How do we Understand the Role of Prophets?
When most people think of prophecy they think in terms like- “foretelling or prediction of what is to come.” To see the prophets primarily as “predictors of the future” is to miss their primary function, which was to speak for God to their own contemporaries. In the prophetical books we hear from God via the prophets. The prophet is, simply put, God’s mouthpiece.
Why are the Prophetic Writings of the OT so Hard to Understand?
Some of the prophetic books are collections of spoken oracles, and are therefore not easily understood when read through in one setting. Often times there are no hints as to when one oracle ends and the next begin.
Other than “spoken oracle” we also find poetry in the OT prophetic writings. It is important to understand the literary genre of what you are reading.
Also, there is much historical distance between us and the contemporary audience of these prophets. The contemporary audience of the prophet has many advantages over those of us who read the speakers words second hand. This is the “difficulty of context”, it is difficult to see what they are referring to and why. This is where Bible Dictionaries and Commentaries can help.
What is the Function of Prophecy?
a. The Prophets were covenant enforcers!
Israel’s law constituted a covenant between God and his people. These covenants brought “blessings” (benefits) on God’s people if they followed His word and “curses” (punishment) is they did not.
The blessings can be found in passages like;
a. Leviticus 26:1-13
b. Deuteronomy 4:32-40 and 28:1-14
These blessings were always announced with warning: If Israel did not obey God’s law the blessings would cease.
The curses that Israel could expect if they did not obey God’s law can be found in passages like;
a. Leviticus 26:14-39
b. Deuteronomy 4:15-28 and all throughout 28:15-32:42
God did not merely give his law, He enforced it. This is where the prophets come in. God announced and enforced (this can be positive or negative) through them.
b. The Prophets message was not their own, but God’s!
You will note as you read that the prophet will sometimes preface or conclude with “Thus says the Lord” or “Says the Lord.” Most of the time, the prophetic message is delivered directly as from the Lord, in first person, so that God speaks of himself as “I” or “Me.”
So the Prophets functioned like ambassadors, so what we read is God’s Word as God wished the prophet to present it.
c. There is a Pattern to the Prophetic Message!
The prophetic message can be seen against the backdrop of three issues:
a. Idolatry: Example; God had warned his people that they were to drive the Canaanites out of the land lest they take on the religious practices of the people. Israel did not drive them out and did take on many of their practices.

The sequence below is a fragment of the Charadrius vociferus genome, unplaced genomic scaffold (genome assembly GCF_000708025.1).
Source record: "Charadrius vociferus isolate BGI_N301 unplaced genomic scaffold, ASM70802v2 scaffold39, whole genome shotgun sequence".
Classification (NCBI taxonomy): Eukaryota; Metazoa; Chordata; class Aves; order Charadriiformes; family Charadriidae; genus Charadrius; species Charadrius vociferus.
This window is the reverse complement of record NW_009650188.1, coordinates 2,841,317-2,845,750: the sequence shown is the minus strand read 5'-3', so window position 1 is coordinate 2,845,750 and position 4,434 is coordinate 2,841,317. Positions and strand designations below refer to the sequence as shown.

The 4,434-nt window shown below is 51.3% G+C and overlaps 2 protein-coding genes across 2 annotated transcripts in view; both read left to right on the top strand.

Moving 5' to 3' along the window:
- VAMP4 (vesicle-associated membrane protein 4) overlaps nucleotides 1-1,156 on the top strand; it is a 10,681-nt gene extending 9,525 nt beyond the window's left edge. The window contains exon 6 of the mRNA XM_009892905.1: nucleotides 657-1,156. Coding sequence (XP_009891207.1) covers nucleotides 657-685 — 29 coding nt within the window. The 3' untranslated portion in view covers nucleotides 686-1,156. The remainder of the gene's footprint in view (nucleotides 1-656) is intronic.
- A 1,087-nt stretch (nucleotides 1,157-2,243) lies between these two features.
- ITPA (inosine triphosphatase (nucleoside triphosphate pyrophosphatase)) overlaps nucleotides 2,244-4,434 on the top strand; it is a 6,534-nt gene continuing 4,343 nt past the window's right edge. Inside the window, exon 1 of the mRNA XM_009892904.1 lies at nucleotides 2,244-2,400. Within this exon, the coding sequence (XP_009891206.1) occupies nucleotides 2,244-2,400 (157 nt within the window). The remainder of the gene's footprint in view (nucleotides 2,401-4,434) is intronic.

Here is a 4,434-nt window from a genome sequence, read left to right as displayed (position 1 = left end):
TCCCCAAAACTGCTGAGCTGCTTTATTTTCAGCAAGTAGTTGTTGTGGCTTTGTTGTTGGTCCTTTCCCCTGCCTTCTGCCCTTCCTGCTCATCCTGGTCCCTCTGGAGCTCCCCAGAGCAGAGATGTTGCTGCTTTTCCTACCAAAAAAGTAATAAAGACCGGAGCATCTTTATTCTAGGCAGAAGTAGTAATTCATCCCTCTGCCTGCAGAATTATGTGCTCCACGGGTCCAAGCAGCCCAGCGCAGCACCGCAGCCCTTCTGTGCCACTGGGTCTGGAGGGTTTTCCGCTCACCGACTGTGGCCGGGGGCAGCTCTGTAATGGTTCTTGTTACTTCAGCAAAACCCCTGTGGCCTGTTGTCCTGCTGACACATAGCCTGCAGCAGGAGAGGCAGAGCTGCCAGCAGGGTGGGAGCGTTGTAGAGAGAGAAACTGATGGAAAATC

b. Religious Formalism: Example; the people were going through the motions of worshipping God according to the letter of the Law but without heart devotion.
c. Social Injustice: Example; the concerns of the weak and marginal in society were set aside and justice was perverted in the land; the case of the righteous was set aside and justice was perverted. Often this was done for material gain.
The message of the prophets is essentially three-fold.
1. You have broken the Mosaic covenant and must repent.
2. If you do not repent then judgment will come.
3. God is faithful to his covenants and will bring about his purposes.
Its important to remember that the prophet functions as a mediator between God and the people, specifically to convey the word of God. Graeme Goldsworthy sums up the point of OT prophecy well in his book “Preaching the Whole Bible as Christian Scripture.”
“the covenant of grace mediated by Moses structures the life of the people who are elect and redeemed in the Exodus event. All prophecy after Moses reinforces and reapplies this definitive Mosaic ministry. Prophecy and Torah (law/instruction) go together since the function of a prophet was to be a mouthpiece for God as he gave his instruction to his people.”
The Gospel and OT prophecy!
The proper interpretation of any Biblical passage requires that we relate it to the person and work of Jesus Christ. We need to see all passages as they relate to the redemptive purpose of God, which Goldsworthy describes with three focal points;
1. God is Lord;
2. his people are living before him as his willing and loving subjects;
3. and the created environment within which God relates to his people.
But the reality of sin informs us that God’s rule has been repudiated and the impending judgment threatens the “undoing of the whole fabric” of God’s created order.
We understand through the OT that God’s pattern of redemption has failed to “come about” in Israel’s history since the relationship between God and man had been lost in the garden.
But- in the gospel we understand that God’s redemptive plan in Christ is the only solution. Where Israel failed, Jesus comes as the true Israel to carry out God’s purposes perfectly and “believers from all periods of history are credited with his perfection and righteousness as a gift.”